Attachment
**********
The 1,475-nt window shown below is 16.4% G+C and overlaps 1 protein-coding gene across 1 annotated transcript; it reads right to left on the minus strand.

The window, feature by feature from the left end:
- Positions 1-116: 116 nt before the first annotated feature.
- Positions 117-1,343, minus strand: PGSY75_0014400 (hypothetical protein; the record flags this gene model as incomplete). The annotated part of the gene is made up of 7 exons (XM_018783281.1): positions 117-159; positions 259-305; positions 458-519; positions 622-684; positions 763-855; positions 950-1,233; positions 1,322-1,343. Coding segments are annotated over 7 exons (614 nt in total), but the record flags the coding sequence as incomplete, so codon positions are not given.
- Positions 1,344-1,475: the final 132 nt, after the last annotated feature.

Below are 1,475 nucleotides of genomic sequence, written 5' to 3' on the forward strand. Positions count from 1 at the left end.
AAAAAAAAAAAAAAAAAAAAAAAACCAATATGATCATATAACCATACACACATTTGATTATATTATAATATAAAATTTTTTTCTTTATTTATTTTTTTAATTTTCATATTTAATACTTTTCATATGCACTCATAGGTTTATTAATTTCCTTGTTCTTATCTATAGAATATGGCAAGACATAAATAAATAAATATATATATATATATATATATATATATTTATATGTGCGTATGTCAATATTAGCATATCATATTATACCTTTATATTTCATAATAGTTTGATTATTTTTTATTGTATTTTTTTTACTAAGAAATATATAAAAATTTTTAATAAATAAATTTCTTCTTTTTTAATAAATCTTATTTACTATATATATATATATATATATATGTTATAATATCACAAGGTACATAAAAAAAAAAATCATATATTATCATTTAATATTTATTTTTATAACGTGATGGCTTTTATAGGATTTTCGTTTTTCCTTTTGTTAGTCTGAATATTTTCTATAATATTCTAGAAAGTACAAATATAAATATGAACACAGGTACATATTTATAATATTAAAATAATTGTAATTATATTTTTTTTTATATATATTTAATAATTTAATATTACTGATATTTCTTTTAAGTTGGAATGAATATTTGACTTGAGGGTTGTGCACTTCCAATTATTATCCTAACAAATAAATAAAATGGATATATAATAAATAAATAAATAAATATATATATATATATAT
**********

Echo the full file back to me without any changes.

The 1,475-nt window shown below is 16.4% G+C and overlaps 1 protein-coding gene across 1 annotated transcript; it reads right to left on the minus strand.

The window, feature by feature from the left end:
- Positions 1-116: 116 nt before the first annotated feature.
- Positions 117-1,343, minus strand: PGSY75_0014400 (hypothetical protein; the record flags this gene model as incomplete). The annotated part of the gene is made up of 7 exons (XM_018783281.1): positions 117-159; positions 259-305; positions 458-519; positions 622-684; positions 763-855; positions 950-1,233; positions 1,322-1,343. Coding segments are annotated over 7 exons (614 nt in total), but the record flags the coding sequence as incomplete, so codon positions are not given.
- Positions 1,344-1,475: the final 132 nt, after the last annotated feature.

Below are 1,475 nucleotides of genomic sequence, written 5' to 3' on the forward strand. Positions count from 1 at the left end.
AAAAAAAAAAAAAAAAAAAAAAAACCAATATGATCATATAACCATACACACATTTGATTATATTATAATATAAAATTTTTTTCTTTATTTATTTTTTTAATTTTCATATTTAATACTTTTCATATGCACTCATAGGTTTATTAATTTCCTTGTTCTTATCTATAGAATATGGCAAGACATAAATAAATAAATATATATATATATATATATATATATATTTATATGTGCGTATGTCAATATTAGCATATCATATTATACCTTTATATTTCATAATAGTTTGATTATTTTTTATTGTATTTTTTTTACTAAGAAATATATAAAAATTTTTAATAAATAAATTTCTTCTTTTTTAATAAATCTTATTTACTATATATATATATATATATATATGTTATAATATCACAAGGTACATAAAAAAAAAAATCATATATTATCATTTAATATTTATTTTTATAACGTGATGGCTTTTATAGGATTTTCGTTTTTCCTTTTGTTAGTCTGAATATTTTCTATAATATTCTAGAAAGTACAAATATAAATATGAACACAGGTACATATTTATAATATTAAAATAATTGTAATTATATTTTTTTTTATATATATTTAATAATTTAATATTACTGATATTTCTTTTAAGTTGGAATGAATATTTGACTTGAGGGTTGTGCACTTCCAATTATTATCCTAACAAATAAATAAAATGGATATATAATAAATAAATAAATAAATATATATATATATATAT